Related In: Results  -  Collection

Show All Figures
getmorefigures.php?uid=PMC3823025&req=5

fig1: Map of shelf bathymetry and monitoringsites used in study.
Mentions: We use data frommidsummer hypoxia monitoring cruises conducted between 1998 and 2007along the Louisiana-Texas shelf. These cruises are performed by theLouisiana Universities Marine Consortium (LUMCON), and the data wereretrieved from the National Ocean Data Center.17 To help ensure a consistent spatial envelope for this study,only locations sampled during at least 9 of the 10 years were includedin the analysis (Figure 1), resulting in 61–64monitoring locations for each year. Sampling locations were geo-referencedusing the UTM Zone15 projection, and water depths were determinedfrom a 3-arc-second digital elevation model (DEM) obtained from NOAA.18 We use the dissolved oxygen, salinity, and temperatureprofile data collected at these locations. Typically, data were collectedby two different instruments at each monitoring site: a Hydrolab anda Sea-Bird profiler.19 Based on a comparisonwith the DEM, the Hydrolab and Sea-Bird typically reached to withinzero and one meters of the sea floor, respectively, with minor variability.For this study, the BWDO values were taken from whichever instrumentreached the greatest recorded depth (typically the Hydrolab). To determinesalinity and temperature profiles, Sea-Bird data, which have bettervertical resolution, were chosen preferentially over Hydrolab data;and when the Hydrolab reached a greater depth, we appended these additionalmeasurements to the Sea-Bird profile.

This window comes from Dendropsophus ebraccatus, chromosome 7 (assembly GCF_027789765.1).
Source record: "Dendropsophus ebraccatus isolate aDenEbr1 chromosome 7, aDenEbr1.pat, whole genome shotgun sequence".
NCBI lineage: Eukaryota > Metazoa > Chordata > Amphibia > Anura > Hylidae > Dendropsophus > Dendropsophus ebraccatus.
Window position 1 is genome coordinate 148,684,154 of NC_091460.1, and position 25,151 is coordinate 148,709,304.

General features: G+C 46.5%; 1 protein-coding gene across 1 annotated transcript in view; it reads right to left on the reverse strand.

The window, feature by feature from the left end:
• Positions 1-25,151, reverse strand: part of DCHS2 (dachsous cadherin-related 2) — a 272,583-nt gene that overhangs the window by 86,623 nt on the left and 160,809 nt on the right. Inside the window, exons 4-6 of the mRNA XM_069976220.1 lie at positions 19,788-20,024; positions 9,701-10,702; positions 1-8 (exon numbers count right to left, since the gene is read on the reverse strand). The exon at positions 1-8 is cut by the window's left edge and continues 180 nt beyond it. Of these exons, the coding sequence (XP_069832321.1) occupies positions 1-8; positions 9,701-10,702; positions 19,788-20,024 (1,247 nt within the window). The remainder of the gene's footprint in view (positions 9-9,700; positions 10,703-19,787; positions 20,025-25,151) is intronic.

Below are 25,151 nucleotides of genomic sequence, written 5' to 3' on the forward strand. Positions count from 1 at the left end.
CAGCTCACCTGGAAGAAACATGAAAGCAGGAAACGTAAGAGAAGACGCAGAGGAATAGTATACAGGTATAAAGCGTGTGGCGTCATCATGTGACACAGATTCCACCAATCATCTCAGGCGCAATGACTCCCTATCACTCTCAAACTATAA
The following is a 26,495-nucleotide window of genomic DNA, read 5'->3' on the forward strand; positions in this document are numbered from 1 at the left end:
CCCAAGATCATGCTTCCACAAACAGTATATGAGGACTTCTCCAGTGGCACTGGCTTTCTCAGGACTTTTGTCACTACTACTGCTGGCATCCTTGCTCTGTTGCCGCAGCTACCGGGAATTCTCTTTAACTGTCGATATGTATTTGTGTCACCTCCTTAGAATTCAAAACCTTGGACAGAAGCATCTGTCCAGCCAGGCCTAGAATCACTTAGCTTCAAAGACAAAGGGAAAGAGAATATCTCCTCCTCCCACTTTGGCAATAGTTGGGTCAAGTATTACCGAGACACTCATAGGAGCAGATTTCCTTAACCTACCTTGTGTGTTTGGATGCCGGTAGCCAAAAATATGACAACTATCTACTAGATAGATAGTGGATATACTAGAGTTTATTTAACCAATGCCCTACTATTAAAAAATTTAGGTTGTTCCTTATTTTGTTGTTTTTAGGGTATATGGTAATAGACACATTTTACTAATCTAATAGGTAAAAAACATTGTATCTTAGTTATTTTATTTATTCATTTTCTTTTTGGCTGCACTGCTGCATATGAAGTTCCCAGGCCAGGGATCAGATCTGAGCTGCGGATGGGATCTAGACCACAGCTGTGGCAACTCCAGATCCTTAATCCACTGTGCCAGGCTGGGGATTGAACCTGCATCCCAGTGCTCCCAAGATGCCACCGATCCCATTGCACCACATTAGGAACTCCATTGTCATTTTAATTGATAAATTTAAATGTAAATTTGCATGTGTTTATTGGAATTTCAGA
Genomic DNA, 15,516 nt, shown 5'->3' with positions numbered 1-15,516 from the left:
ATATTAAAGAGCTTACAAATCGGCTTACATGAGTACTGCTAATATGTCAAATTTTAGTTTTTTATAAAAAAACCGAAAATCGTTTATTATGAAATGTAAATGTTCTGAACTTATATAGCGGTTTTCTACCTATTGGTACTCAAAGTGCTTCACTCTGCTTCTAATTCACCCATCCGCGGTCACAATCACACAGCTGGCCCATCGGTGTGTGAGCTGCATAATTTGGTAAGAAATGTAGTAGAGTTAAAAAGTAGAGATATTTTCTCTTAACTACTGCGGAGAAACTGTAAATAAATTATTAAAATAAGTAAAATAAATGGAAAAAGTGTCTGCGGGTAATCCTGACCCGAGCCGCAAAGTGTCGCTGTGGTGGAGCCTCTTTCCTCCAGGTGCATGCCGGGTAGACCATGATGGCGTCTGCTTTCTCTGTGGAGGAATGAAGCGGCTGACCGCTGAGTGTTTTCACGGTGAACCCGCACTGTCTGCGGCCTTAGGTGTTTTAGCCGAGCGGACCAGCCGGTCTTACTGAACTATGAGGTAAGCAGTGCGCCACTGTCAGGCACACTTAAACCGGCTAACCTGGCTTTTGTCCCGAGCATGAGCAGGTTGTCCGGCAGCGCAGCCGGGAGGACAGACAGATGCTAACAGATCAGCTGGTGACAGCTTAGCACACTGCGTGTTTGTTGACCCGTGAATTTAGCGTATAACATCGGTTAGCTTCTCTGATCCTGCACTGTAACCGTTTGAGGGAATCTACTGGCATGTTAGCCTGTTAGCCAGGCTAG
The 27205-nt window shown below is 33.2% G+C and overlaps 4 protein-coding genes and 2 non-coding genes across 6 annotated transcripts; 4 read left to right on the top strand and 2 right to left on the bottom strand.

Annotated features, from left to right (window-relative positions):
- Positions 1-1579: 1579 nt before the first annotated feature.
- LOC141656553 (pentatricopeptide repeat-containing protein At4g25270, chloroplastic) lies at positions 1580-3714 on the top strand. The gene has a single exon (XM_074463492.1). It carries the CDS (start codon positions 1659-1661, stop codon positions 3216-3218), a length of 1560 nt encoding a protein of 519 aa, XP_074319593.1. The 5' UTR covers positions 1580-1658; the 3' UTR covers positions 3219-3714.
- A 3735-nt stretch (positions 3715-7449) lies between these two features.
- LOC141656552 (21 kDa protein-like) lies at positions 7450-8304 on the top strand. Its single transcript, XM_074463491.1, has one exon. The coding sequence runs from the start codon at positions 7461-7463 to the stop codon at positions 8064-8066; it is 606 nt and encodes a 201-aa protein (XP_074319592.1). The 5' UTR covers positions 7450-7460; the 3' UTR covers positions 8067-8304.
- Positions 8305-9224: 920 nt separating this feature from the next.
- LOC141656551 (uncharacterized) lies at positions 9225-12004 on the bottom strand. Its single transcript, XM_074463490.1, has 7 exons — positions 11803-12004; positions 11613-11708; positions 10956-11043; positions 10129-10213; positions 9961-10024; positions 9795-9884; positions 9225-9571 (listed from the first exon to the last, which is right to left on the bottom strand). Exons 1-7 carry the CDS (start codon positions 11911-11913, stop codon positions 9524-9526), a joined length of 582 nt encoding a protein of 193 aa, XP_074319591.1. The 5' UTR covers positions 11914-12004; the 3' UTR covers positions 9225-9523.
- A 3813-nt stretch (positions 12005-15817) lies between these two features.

Bottom Line: This study provides a novel solution to this problem by determining the effect of stratification based on its spatial relationship with bottom-water dissolved oxygen (BWDO) concentration using a geostatistical regression.Ten years (1998-2007) of midsummer Gulf of Mexico BWDO measurements are modeled using stratification metrics along with trends based on spatial coordinates and bathymetry, which together explain 27-61% of the spatial variability in BWDO for individual years.Overall, 82% of the year-to-year variability in mean BWDO is explained.